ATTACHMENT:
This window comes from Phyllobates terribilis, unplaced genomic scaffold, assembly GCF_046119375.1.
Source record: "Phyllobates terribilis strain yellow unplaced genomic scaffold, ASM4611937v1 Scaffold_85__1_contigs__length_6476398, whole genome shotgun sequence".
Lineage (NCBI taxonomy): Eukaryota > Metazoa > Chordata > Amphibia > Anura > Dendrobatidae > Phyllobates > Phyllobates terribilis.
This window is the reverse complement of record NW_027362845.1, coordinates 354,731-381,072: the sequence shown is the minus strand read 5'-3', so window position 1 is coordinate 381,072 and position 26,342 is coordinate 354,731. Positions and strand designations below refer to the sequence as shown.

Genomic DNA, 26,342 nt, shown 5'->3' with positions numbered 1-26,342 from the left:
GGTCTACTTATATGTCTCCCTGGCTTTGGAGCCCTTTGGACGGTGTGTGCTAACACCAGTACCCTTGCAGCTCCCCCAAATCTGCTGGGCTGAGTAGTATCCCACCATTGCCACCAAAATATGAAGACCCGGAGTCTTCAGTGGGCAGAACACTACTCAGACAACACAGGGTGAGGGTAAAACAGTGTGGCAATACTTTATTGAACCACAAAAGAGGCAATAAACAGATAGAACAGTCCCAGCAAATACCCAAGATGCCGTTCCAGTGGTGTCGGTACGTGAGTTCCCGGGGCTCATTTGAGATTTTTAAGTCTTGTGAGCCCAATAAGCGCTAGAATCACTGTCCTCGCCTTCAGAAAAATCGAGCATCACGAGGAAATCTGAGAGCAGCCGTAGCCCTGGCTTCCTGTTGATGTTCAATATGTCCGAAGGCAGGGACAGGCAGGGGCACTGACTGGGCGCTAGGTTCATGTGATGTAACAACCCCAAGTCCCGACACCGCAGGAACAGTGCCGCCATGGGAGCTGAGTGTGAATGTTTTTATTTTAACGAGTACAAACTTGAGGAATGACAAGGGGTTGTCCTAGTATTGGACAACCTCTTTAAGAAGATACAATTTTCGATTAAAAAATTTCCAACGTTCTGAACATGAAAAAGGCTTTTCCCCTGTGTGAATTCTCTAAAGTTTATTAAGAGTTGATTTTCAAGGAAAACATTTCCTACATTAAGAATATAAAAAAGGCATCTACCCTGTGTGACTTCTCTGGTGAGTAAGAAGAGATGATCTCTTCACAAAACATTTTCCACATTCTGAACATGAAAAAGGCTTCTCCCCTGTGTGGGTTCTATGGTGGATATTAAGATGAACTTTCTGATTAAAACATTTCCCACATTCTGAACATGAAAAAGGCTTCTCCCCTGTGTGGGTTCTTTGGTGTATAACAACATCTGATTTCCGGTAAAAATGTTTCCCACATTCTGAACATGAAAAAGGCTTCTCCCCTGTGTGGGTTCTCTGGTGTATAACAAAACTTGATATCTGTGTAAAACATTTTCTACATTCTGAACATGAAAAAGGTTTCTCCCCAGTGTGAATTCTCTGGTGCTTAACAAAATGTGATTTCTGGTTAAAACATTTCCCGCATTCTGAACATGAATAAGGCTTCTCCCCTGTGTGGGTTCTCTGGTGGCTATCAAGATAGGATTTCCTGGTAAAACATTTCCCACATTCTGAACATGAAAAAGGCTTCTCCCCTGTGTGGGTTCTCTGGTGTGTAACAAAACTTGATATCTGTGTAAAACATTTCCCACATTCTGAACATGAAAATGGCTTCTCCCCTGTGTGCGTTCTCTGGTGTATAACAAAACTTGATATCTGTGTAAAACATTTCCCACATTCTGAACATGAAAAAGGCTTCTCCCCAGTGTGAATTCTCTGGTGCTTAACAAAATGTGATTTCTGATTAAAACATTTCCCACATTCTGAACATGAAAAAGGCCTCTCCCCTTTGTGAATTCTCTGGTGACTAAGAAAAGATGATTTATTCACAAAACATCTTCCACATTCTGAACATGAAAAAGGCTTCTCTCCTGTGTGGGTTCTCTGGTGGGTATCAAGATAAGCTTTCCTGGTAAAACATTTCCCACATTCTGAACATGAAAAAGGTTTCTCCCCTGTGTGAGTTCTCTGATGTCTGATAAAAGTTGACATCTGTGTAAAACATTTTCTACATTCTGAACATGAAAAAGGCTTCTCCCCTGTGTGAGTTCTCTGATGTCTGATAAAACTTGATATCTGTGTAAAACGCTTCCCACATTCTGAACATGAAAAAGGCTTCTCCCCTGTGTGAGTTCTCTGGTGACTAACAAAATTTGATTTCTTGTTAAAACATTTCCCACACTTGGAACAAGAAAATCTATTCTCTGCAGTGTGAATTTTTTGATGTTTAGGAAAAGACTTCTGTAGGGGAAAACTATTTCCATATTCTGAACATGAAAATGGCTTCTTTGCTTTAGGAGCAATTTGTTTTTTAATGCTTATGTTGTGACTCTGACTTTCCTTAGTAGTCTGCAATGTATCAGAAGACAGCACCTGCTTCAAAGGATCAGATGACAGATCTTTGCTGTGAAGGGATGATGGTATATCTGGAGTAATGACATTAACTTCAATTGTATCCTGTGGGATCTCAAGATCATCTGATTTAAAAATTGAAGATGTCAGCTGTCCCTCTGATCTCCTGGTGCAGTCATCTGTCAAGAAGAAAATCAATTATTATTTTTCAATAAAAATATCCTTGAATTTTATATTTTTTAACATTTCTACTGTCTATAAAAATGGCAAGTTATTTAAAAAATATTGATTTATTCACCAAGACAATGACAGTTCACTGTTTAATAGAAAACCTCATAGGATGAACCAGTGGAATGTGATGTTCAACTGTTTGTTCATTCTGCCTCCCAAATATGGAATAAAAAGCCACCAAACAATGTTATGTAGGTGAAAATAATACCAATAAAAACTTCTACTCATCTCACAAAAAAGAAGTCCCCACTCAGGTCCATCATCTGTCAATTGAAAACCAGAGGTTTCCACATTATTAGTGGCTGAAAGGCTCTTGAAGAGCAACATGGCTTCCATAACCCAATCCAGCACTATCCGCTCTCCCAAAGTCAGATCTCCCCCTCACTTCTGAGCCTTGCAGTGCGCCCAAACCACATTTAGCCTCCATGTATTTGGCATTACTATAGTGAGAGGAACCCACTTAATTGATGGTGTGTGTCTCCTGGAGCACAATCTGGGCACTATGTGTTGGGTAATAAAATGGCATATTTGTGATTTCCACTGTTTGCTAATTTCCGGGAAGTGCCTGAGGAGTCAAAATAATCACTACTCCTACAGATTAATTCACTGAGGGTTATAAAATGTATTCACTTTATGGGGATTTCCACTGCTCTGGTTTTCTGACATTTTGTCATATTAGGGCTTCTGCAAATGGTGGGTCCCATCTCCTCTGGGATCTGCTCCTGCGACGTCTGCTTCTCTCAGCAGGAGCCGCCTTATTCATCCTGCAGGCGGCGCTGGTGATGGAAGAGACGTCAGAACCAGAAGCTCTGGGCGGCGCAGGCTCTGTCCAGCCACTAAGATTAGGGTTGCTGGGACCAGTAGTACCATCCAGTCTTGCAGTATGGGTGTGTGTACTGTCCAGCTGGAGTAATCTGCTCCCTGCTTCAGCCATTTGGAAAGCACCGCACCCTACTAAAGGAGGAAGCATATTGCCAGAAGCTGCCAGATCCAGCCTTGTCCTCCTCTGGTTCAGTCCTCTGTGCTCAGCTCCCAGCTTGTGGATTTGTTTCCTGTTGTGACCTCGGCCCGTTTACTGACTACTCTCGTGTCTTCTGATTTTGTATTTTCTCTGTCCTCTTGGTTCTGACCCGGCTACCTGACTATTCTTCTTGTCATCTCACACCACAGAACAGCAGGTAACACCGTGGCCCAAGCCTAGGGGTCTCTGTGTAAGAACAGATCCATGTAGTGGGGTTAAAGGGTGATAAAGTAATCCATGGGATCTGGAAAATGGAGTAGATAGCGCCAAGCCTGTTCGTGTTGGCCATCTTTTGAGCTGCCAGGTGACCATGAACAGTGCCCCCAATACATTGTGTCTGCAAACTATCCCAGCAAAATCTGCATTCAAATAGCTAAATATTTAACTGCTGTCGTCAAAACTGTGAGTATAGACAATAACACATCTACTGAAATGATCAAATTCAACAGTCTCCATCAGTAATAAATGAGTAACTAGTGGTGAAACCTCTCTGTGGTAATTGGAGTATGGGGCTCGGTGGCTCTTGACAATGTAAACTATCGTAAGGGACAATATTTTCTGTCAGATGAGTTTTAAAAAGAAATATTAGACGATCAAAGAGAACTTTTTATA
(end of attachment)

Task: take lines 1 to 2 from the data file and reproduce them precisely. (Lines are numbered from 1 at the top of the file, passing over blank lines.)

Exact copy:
This window comes from Phyllobates terribilis, unplaced genomic scaffold, assembly GCF_046119375.1.
Source record: "Phyllobates terribilis strain yellow unplaced genomic scaffold, ASM4611937v1 Scaffold_85__1_contigs__length_6476398, whole genome shotgun sequence".